Pat’s Product Review: Smith & Wesson Model 329 Night Guard Revolver

Make no mistake, I really like .44 caliber handguns, and in particular, .44 Magnum handguns. I still remember getting my first .44 Magnum handgun, back in 1974. Like many guys, I loved the Dirty Harry movie series, with Clint Eastwood. So my first .44 Magnum was a S&W Model 29, with a 6.5″ Barrel. I can still recall the first cylinder of ammo I fired on the gun shops indoor range – my hand stung! Before reloading another 6 rounds, I noticed that the grips on the Model 29 had cracked – on both sides – from the recoil. Luckily, the gun shop stocked grips and I was back in business. I actually carried that S&W Model 29, in a shoulder holster, like Dirty harry Callahan did, when I was working as a Private Investigator, back in Chicago, Illinois.

Over the years, I’ve owned more than my share of S&W .44 Magnums in one guise or another. However, one that really caught my attention is the Model 329 Night Guard.

I was impressed with the Model 329 Night Guard for several reasons. One is that the gun is only 29.3 oz total weight, the other is, the barrel is only 2.5″ – we’re talking small and light-weight – for a handgun meant to handle the .44 Magnum round. I requested a sample from Paul Pluff at S&W, and in no time at all, it was in my hands. The darn Night Guard felt like it was gonna float out of my hands in was so lightweight – I kid you not. The Night Guard comes on the S&W “N” frame – this is a large framed gun, to be sure. It still holds 6-rounds of either .44 Magnum or .44 Special ammo, so you’re not giving up anything there in the way of fire power. The frame is made out of a Scandium alloy, and the cylinder is stainless steel – and the entire gun is finished in a nonsense matte black color. S&W intelligently added the XS night sight – that is tritium for night work – it’s a big sight and easy to pick-up in the Cylinder & Slide u-shaped rear sight. This set-up is extremely fast to pick-up, believe me.

Thick rubber grips come standard on the Night Guard, and when I touched off the first round, I sincerely appreciated the thick rubber grips. Ok, my Dirty Harry days are over – you won’t catch me carrying a full-sized all-steel .44 Magnum on a daily basis, while going about my routine. However, I think the S&W 329 Night Guard has a real niche in the scheme of things. If you live out in the boonies, or make it a habit of being out in the woods on a regular basis, or as a hunter, the Night Guard really shines. When loaded with .44 Magnum ammo, the Night Guard can handle just about anything you might run into – including elk, black bear and moose. I wouldn’t knowingly go looking for big Alaskan Kodiak bears, but I believe the Night Guard would sure discourage ‘em if they came after me.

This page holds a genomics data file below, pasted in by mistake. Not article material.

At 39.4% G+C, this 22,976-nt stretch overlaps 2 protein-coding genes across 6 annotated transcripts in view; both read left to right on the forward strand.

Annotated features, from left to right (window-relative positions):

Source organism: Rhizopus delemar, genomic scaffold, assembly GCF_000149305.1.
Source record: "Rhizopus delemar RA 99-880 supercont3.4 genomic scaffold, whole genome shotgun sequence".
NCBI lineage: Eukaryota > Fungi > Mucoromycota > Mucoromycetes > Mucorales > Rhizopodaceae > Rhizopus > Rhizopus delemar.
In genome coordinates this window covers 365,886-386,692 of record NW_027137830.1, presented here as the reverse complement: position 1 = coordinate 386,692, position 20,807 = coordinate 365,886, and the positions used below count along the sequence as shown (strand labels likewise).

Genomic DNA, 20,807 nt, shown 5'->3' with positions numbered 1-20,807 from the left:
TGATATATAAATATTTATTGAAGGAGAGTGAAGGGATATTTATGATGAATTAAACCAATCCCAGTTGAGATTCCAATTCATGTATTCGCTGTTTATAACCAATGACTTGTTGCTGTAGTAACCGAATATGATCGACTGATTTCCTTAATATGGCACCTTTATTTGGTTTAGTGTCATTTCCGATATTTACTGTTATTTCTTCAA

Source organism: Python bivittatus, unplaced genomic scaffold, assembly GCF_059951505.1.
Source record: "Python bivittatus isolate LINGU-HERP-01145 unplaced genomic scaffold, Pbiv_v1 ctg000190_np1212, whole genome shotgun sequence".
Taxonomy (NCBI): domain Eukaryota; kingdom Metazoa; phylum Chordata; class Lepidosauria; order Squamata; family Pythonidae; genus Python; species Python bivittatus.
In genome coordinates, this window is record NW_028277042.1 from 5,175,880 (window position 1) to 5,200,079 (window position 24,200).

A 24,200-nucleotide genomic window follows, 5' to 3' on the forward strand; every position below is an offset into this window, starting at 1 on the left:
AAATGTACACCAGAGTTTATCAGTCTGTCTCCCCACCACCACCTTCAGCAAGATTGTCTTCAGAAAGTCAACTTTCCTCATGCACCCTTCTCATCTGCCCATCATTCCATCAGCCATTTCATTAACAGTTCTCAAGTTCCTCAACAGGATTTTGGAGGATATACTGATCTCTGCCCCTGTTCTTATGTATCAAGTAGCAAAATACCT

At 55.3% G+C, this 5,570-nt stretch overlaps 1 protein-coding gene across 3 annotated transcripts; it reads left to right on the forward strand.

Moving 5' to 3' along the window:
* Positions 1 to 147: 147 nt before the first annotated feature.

If you live in the city, and your state allows concealed carry, I think the Night Guard deserves a close look. I don’t advocate carrying the Night Guard loaded with full-power .44 Magnum for self-defense. Full-powered .44 Magnum loads might over-penetrate a human body, and you might hit an innocent bystander or loved one if your round penetrates the human body. My long-time friend, and fellow gun writer, John Taffin, has forgotten more about .44 caliber handguns than I’ll ever know – he literally wrote the book on .44s and I trust anything he tells me when it comes to .44s. John strongly recommends carrying .44 Special rounds for self-defense, when carrying a .44 – and we’re talking about self-defense against a two-legged critter. And, full-powered .44 Special rounds are fully capable of taking small and medium-sized game as well. One of the nice things about a .44 Magnum is, you can load the rounds up or down, in power, according to your needs. Or, you can shop around and find just the right powered load in a factory round, that can handle just about anything you might run into.

Okay, so how did the Night Guard fair in my testing? Well, to be honest, I was more than a little apprehensive before I touched off that first round in the Night Guard. I had a variety of .44 Magnum ammo to test, including 240-gr JHP rounds from Black Hills Ammunition (www.black-hills.com) and 240-gr SP rounds from Winchester (www.winchester.com) and some .44 Special round from Buffalo Bore Ammunition (www.buffalobre.come) in the guise of their full-powered 180-gr JHP load. Black Hills Ammunition also provided some of their .44 Special 210-gr flat point lead “Cowboy loads” for testing. Now, John Taffin tells me that, you shouldn’t shoot anything more than around a 240-gr full-powered load through these lightweight Scandium framed guns, and when experts talk, I listen. I had some 300-gr JHP rounds from Black Hills, and a variety of +P and “heavy” .44 Magnum loads from Buffalo Bore, but as advised, I didn’t test any of these rounds in the Night Guard.